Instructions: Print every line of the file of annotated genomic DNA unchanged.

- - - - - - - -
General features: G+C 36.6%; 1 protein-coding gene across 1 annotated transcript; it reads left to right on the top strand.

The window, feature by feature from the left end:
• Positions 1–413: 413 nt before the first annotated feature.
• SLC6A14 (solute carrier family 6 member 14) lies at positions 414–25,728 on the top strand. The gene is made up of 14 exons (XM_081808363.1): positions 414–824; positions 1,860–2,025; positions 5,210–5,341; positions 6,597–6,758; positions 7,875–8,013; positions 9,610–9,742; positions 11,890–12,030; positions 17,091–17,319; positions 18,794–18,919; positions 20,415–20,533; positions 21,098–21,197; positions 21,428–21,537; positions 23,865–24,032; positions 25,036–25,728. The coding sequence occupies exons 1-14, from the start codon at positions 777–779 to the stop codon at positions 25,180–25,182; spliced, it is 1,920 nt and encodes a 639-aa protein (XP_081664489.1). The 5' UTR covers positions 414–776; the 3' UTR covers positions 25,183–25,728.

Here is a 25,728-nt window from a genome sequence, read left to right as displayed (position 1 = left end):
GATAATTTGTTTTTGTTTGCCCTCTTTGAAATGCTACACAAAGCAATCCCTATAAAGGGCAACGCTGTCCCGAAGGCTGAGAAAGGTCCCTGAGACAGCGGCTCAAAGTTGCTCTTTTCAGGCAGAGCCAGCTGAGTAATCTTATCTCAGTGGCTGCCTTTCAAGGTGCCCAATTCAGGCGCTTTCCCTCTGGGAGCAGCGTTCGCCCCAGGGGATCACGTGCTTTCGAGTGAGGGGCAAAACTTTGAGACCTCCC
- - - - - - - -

General features: G+C 36.6%; 1 protein-coding gene across 1 annotated transcript; it reads left to right on the top strand.

The window, feature by feature from the left end:
• Positions 1–413: 413 nt before the first annotated feature.
• SLC6A14 (solute carrier family 6 member 14) lies at positions 414–25,728 on the top strand. The gene is made up of 14 exons (XM_081808363.1): positions 414–824; positions 1,860–2,025; positions 5,210–5,341; positions 6,597–6,758; positions 7,875–8,013; positions 9,610–9,742; positions 11,890–12,030; positions 17,091–17,319; positions 18,794–18,919; positions 20,415–20,533; positions 21,098–21,197; positions 21,428–21,537; positions 23,865–24,032; positions 25,036–25,728. The coding sequence occupies exons 1-14, from the start codon at positions 777–779 to the stop codon at positions 25,180–25,182; spliced, it is 1,920 nt and encodes a 639-aa protein (XP_081664489.1). The 5' UTR covers positions 414–776; the 3' UTR covers positions 25,183–25,728.

Here is a 25,728-nt window from a genome sequence, read left to right as displayed (position 1 = left end):
GATAATTTGTTTTTGTTTGCCCTCTTTGAAATGCTACACAAAGCAATCCCTATAAAGGGCAACGCTGTCCCGAAGGCTGAGAAAGGTCCCTGAGACAGCGGCTCAAAGTTGCTCTTTTCAGGCAGAGCCAGCTGAGTAATCTTATCTCAGTGGCTGCCTTTCAAGGTGCCCAATTCAGGCGCTTTCCCTCTGGGAGCAGCGTTCGCCCCAGGGGATCACGTGCTTTCGAGTGAGGGGCAAAACTTTGAGACCTCCC